Saturday, December 1, 2007

Olympic Marathon – Anatomy of a Medal

Olympic Marathon – Anatomy of a Medal
By Joe I. Vigil, Ph.D.


One of the most compelling success stories of the Athens Olympics was the performance of the U.S. Team in the Marathon. These outstanding performances were the result of not only exceptional talent and discipline on behalf of the athletes, but impeccable planning and application of 21st century sports science.

This article deals not only with the application of science and training methodology, but also the athlete/coach interrelationship, vital for the success in any athletic endeavor. Although Team Running USA had two medalists in the Marathon – Deena Kastor (Bronze) and Meb Keflezighi (Silver), this article will deal with the specifics of the training progression of Deena Kastor.

This success was not an overnight achievement. It started 20 years ago when Deena’s involvement in age group athletics first started. From the very beginning, she showed signs of things to come. After winning several California state high school championships, she enrolled at the University of Arkansas. Her collegiate career was good but not exceptional. She earned several “All American” recognitions in both Cross Country and Track & Field, but she never won a national championship. The outstanding talent she displayed as a high school runner was never realized in college.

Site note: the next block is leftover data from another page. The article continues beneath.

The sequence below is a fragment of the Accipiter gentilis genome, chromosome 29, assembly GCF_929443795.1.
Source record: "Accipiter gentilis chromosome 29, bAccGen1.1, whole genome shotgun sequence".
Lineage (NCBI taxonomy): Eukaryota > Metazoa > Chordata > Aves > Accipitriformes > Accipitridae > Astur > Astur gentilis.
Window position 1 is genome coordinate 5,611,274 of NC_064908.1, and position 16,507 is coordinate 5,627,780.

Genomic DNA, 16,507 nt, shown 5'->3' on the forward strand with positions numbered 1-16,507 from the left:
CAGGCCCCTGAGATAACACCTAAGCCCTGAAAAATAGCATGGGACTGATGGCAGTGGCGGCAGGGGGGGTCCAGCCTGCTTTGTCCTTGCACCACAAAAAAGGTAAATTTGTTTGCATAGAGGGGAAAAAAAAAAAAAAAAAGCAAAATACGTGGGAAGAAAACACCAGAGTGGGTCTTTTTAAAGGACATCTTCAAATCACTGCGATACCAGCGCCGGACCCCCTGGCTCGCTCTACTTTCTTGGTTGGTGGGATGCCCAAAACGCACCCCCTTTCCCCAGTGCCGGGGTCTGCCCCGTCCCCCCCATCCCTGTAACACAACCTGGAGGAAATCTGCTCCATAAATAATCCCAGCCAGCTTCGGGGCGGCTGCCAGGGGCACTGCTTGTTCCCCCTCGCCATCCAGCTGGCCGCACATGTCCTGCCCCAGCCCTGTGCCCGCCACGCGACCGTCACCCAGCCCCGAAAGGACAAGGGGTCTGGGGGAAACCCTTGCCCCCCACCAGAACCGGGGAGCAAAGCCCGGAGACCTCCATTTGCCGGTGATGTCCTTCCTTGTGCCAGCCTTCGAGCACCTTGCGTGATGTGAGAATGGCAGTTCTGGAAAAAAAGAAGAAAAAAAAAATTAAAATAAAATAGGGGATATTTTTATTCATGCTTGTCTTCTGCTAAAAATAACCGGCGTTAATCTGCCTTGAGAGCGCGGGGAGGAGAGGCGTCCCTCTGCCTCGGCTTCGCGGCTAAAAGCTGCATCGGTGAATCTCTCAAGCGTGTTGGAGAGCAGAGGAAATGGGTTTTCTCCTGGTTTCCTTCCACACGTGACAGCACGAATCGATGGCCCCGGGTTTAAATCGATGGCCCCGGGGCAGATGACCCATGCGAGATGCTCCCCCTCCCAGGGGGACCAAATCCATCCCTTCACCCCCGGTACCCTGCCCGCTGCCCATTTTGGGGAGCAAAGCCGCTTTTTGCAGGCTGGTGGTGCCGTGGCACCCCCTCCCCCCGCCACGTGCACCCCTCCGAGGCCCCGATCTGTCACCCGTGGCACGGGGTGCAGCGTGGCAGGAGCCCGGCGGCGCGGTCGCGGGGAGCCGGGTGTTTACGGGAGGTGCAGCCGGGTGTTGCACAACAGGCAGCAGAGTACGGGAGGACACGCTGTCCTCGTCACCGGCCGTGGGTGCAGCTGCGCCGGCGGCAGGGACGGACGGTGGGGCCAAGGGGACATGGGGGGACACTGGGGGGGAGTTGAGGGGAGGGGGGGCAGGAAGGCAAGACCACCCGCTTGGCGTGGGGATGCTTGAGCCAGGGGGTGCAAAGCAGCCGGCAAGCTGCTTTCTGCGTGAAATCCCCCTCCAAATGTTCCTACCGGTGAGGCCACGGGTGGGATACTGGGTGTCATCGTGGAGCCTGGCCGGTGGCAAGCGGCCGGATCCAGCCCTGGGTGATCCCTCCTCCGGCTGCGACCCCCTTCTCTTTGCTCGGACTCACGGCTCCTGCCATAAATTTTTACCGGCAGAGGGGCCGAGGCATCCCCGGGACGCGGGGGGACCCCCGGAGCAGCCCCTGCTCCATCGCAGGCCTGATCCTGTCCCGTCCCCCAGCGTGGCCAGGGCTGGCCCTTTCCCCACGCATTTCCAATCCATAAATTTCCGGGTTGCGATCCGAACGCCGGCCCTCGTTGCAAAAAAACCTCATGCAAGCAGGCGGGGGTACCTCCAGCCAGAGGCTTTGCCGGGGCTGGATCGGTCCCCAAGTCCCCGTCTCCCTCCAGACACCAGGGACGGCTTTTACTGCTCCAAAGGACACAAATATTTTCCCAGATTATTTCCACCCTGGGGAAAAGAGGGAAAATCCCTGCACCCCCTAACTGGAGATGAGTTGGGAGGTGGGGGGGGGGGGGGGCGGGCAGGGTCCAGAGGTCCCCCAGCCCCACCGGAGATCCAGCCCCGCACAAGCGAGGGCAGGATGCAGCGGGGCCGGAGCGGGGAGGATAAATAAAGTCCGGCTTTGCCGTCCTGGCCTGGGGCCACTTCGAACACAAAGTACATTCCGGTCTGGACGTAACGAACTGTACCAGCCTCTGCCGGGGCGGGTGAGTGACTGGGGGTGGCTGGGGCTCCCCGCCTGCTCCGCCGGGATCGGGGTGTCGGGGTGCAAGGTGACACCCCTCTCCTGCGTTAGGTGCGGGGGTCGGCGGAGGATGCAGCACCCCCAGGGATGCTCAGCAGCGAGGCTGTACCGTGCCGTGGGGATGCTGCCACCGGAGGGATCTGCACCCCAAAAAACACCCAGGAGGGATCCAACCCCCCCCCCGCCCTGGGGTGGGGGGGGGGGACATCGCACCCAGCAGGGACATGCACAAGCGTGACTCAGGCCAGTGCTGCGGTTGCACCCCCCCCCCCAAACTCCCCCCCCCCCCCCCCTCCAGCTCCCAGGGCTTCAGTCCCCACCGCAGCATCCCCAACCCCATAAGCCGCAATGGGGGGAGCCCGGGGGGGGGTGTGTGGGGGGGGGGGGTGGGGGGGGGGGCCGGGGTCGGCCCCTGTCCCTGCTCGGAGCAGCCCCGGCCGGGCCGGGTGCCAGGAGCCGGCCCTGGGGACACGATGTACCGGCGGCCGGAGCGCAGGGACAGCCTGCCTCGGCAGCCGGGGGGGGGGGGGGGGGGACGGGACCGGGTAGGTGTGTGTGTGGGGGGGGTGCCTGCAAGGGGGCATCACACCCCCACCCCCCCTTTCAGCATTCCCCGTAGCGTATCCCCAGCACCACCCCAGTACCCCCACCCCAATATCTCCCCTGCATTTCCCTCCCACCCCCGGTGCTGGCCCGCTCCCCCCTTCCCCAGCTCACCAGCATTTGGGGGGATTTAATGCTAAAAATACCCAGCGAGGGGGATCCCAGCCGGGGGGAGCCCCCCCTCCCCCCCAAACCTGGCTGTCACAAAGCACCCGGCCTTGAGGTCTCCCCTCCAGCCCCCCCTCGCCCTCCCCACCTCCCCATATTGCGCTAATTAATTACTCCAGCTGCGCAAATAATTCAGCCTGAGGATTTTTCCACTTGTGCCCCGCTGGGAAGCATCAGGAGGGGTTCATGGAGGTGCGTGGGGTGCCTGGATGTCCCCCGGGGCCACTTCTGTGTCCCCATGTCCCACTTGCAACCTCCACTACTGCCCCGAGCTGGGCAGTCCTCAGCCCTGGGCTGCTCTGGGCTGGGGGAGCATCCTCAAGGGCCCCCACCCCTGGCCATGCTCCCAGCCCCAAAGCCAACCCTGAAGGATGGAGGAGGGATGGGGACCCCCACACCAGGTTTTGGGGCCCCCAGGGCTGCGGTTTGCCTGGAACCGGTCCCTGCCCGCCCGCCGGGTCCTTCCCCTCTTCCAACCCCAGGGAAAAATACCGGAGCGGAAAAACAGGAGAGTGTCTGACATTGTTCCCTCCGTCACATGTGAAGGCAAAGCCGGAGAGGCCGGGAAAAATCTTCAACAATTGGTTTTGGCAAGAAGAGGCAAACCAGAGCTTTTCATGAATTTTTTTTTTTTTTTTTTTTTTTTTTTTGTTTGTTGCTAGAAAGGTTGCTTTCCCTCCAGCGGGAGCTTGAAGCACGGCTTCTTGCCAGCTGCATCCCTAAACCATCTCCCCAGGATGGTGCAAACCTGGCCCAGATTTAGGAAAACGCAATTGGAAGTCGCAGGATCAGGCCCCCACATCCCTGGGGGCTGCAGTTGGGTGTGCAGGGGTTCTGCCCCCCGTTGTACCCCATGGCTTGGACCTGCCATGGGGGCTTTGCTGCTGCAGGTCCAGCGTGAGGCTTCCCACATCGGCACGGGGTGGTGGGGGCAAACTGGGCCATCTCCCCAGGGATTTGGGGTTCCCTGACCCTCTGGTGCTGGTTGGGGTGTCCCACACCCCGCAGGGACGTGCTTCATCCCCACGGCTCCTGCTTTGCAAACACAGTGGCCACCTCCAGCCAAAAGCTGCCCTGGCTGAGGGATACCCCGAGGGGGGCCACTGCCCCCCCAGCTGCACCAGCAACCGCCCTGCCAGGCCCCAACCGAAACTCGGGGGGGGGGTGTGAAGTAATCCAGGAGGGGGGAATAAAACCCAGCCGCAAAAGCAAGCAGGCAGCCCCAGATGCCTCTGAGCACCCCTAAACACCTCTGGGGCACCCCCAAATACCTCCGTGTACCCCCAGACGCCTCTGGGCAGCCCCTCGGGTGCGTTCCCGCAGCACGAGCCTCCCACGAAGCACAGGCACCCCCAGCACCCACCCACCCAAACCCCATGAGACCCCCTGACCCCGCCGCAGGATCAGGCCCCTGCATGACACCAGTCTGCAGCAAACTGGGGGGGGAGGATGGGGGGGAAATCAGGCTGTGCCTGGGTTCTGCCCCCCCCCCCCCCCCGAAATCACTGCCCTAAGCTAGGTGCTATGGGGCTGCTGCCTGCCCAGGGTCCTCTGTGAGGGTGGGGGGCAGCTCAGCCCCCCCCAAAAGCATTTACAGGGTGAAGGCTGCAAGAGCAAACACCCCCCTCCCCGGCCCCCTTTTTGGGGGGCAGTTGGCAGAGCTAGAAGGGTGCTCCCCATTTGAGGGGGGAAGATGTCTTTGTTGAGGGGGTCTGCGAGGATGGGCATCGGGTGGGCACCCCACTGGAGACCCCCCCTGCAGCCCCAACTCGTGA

I first met Deena when she competed for the U.S. Jr. Cross Country Team in the World Championships in Aix Le Baines, France. In our first meeting, we developed an instant mutual respect. I learned that at the completion of her University of Arkansas studies, Deena found herself with a burning desire to continue her training. Like most, she dreamed of one day running in the Olympics and, at the urging of her Arkansas Assistant Coach, Mylan Donley, she contacted me. At first I was reluctant to work with her, but her persistence, hunger for high goals, and willingness to relocate to Alamosa, Colorado (7543¢ altitude) persuaded me to take her on. Hence, a team was formed.